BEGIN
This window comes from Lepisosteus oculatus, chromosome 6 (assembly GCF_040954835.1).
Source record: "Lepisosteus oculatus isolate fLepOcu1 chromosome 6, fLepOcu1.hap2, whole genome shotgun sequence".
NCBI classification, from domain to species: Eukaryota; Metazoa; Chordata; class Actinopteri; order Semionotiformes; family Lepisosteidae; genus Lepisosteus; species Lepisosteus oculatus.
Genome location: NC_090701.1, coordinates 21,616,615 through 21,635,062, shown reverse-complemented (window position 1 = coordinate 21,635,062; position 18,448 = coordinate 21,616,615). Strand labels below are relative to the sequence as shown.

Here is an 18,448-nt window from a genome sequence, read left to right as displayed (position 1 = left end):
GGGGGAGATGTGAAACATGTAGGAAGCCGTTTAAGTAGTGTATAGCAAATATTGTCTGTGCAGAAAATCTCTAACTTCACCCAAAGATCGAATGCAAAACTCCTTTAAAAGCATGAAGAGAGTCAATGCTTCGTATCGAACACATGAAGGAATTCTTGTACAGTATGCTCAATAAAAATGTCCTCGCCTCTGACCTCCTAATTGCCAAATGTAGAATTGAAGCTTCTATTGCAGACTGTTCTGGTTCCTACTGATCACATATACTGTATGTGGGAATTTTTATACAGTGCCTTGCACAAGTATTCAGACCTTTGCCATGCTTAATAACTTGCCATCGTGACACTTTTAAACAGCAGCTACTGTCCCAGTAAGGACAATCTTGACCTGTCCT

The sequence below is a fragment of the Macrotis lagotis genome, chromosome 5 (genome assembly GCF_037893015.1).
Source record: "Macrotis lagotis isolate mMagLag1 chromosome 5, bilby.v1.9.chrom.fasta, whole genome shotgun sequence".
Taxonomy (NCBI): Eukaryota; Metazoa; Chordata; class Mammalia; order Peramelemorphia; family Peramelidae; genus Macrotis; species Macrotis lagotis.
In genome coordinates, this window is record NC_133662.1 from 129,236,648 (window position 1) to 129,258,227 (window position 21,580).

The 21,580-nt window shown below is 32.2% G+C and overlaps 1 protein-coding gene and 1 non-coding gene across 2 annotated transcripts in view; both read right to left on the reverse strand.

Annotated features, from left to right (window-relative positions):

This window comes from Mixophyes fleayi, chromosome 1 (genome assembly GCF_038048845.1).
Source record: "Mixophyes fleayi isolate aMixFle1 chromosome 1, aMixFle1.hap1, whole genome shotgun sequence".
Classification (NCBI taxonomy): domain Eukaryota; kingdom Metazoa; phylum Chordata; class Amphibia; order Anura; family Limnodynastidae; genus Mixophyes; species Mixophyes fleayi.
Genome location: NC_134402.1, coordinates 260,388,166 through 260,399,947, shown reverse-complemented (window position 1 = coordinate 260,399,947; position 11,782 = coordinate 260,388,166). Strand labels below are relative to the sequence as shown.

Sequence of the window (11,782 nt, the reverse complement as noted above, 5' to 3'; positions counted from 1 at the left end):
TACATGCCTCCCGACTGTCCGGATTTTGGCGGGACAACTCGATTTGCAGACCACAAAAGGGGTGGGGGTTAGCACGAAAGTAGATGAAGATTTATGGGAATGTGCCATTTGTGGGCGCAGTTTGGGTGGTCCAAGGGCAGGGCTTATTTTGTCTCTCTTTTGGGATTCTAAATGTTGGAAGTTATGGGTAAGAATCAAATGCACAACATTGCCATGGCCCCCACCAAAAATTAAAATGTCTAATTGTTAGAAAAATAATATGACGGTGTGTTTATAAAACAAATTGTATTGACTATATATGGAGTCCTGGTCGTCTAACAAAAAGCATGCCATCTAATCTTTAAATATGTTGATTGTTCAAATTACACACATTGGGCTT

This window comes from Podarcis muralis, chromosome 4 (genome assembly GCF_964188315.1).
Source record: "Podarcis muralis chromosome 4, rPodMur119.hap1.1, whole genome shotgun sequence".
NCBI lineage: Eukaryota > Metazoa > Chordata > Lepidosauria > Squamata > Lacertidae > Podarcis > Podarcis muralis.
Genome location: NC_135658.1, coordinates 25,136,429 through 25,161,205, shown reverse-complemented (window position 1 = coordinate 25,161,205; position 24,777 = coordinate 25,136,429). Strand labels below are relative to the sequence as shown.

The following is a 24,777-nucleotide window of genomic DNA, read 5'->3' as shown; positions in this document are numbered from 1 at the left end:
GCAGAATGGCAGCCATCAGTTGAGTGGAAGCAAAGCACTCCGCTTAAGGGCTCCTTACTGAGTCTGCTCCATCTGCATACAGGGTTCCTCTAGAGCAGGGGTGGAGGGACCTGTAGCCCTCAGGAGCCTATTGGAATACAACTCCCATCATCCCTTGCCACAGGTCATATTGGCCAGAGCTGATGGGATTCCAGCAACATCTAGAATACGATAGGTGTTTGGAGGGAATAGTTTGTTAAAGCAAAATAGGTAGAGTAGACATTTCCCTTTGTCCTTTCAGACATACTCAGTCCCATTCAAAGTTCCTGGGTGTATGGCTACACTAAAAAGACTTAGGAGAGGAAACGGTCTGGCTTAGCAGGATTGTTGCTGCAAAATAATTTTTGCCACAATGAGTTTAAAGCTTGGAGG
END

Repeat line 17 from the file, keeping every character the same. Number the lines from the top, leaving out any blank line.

Sequence of the window (11,782 nt, the reverse complement as noted above, 5' to 3'; positions counted from 1 at the left end):